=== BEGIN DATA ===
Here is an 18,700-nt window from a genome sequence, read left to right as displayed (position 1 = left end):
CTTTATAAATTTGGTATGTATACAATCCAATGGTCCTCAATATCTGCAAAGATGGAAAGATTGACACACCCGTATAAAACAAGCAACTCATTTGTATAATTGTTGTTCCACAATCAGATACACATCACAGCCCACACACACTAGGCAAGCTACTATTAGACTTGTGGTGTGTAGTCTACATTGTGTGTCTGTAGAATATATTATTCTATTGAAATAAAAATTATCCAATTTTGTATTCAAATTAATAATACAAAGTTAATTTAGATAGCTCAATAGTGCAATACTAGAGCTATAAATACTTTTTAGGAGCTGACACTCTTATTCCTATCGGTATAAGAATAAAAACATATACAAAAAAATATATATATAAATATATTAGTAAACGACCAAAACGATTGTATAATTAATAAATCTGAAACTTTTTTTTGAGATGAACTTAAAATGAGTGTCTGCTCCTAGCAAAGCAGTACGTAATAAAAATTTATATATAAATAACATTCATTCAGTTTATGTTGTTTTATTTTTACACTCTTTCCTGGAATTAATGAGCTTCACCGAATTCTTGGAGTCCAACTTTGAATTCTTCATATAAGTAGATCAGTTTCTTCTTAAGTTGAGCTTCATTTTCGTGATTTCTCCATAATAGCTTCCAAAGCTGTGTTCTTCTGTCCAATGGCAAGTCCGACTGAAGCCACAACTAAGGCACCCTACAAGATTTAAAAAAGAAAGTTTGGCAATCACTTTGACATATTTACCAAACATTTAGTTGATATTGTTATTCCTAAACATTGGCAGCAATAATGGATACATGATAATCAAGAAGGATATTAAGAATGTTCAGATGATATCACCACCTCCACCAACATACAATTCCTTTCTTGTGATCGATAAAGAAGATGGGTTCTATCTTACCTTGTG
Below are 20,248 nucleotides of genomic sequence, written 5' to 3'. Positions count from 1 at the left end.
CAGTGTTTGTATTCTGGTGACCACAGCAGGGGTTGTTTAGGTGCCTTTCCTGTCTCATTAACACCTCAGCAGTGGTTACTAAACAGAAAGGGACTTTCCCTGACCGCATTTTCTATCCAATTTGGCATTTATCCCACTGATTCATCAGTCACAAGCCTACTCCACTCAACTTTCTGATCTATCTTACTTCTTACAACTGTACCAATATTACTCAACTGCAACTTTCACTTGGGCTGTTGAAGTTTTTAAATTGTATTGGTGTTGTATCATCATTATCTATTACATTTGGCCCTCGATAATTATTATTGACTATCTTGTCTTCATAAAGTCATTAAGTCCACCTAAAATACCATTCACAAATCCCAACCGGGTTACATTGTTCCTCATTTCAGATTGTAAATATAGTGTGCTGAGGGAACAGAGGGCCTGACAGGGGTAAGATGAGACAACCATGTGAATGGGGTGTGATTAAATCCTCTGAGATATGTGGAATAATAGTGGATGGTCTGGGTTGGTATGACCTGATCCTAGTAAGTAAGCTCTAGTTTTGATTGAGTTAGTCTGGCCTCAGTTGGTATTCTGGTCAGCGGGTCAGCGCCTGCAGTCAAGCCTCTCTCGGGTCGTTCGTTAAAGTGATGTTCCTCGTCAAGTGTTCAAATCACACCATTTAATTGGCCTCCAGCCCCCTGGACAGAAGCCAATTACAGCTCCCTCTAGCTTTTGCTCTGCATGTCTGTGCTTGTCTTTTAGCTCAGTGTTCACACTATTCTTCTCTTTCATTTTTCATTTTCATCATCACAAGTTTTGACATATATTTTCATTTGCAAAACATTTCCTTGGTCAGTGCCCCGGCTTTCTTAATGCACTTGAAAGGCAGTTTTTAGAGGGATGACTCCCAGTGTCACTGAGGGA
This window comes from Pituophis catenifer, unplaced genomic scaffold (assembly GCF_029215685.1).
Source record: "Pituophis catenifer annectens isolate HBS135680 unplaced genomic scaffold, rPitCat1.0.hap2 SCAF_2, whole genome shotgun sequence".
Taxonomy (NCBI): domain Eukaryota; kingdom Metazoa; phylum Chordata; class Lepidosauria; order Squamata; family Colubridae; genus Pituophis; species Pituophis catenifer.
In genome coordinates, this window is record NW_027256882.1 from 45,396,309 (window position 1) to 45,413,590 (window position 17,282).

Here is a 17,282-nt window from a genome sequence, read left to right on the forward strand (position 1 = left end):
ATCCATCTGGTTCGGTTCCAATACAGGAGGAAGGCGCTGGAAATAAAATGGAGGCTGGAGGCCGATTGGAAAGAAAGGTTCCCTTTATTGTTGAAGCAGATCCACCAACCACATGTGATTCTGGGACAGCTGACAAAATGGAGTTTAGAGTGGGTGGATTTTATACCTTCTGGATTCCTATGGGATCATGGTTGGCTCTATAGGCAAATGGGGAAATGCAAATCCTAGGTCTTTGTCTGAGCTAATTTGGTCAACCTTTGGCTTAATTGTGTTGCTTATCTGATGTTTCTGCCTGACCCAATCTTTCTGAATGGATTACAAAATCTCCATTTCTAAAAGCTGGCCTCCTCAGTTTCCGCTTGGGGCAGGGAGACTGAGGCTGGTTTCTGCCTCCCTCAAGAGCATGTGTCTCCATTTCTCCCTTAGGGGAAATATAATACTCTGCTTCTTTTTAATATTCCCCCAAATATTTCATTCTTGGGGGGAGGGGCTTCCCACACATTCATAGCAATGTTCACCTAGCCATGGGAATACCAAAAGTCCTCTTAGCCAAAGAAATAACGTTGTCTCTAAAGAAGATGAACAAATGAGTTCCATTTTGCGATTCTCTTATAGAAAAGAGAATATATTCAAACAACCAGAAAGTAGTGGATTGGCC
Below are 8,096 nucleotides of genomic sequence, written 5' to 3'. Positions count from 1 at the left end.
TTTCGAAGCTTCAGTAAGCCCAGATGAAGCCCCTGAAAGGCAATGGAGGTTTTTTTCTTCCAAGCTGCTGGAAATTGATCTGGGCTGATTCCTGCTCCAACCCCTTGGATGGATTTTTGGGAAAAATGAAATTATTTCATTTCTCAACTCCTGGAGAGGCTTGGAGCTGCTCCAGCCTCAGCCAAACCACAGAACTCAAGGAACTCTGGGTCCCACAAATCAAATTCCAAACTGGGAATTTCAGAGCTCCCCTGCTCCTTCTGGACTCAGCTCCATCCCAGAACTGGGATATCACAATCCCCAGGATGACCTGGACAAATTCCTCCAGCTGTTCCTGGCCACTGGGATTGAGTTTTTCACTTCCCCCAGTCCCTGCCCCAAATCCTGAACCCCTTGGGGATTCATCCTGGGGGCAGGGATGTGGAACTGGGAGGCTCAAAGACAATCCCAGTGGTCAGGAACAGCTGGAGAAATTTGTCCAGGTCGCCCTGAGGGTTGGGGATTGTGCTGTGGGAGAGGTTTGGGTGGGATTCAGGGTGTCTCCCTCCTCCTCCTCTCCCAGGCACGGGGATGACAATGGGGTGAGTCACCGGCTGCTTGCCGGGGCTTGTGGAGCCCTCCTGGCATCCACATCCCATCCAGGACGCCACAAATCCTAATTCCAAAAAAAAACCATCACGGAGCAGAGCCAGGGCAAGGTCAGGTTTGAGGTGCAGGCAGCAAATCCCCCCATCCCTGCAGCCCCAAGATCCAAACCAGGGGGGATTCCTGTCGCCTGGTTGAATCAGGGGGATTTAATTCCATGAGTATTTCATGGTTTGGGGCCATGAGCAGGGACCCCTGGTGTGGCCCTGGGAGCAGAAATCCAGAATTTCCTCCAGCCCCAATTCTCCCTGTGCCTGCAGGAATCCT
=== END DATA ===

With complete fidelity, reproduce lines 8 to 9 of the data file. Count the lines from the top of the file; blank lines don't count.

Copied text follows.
In genome coordinates, this window is record NW_027256882.1 from 45,396,309 (window position 1) to 45,413,590 (window position 17,282).

Here is a 17,282-nt window from a genome sequence, read left to right on the forward strand (position 1 = left end):